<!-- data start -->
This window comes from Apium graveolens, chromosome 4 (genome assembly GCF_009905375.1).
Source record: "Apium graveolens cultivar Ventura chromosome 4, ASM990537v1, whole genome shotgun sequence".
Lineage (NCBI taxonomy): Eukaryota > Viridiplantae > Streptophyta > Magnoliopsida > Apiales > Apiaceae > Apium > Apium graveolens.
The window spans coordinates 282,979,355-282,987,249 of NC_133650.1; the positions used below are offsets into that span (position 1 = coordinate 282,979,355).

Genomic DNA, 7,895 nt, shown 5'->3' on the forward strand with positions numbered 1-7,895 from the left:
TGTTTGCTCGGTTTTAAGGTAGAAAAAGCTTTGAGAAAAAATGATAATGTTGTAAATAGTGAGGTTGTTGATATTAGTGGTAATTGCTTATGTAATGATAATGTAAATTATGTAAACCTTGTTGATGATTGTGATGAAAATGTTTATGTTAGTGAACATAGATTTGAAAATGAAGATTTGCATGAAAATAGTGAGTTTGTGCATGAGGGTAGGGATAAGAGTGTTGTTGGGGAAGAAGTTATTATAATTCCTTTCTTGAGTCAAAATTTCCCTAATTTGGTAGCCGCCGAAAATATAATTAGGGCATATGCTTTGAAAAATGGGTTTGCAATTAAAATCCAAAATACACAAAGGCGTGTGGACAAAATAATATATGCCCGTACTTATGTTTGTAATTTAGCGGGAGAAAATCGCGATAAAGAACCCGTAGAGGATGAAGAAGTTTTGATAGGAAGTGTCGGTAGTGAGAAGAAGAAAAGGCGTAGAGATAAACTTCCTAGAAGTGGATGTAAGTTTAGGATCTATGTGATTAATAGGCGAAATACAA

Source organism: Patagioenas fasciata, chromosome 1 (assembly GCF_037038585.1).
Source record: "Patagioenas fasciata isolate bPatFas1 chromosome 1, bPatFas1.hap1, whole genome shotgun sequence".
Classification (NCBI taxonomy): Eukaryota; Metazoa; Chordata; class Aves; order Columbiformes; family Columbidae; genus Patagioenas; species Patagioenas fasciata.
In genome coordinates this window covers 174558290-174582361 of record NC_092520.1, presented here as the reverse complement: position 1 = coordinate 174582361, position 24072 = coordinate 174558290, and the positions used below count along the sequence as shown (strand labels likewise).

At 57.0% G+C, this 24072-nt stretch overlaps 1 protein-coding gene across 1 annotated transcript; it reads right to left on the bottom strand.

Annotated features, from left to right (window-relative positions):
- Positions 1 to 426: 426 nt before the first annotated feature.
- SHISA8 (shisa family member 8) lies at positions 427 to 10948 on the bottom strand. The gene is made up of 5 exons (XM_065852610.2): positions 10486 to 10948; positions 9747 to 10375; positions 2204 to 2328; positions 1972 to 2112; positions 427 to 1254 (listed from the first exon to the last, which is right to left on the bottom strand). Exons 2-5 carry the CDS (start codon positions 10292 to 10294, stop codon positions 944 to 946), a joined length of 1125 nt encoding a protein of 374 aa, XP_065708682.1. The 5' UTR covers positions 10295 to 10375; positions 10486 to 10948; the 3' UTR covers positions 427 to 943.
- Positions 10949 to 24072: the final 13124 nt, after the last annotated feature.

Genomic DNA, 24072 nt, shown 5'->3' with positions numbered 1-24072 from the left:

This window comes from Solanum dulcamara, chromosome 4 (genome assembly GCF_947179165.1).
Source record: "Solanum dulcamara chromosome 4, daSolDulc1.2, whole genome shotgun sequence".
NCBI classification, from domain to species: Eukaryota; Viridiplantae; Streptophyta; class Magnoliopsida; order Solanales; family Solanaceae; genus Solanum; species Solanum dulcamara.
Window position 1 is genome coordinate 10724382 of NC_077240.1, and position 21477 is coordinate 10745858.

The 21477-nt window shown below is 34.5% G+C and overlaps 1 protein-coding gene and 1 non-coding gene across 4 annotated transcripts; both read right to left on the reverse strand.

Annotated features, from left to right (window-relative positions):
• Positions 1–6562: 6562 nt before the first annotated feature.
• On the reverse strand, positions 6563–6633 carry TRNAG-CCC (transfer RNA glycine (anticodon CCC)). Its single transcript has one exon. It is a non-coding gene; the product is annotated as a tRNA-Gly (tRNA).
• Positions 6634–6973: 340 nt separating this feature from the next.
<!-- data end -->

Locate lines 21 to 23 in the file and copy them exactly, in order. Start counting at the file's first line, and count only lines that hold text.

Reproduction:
The 21477-nt window shown below is 34.5% G+C and overlaps 1 protein-coding gene and 1 non-coding gene across 4 annotated transcripts; both read right to left on the reverse strand.

Annotated features, from left to right (window-relative positions):
• Positions 1–6562: 6562 nt before the first annotated feature.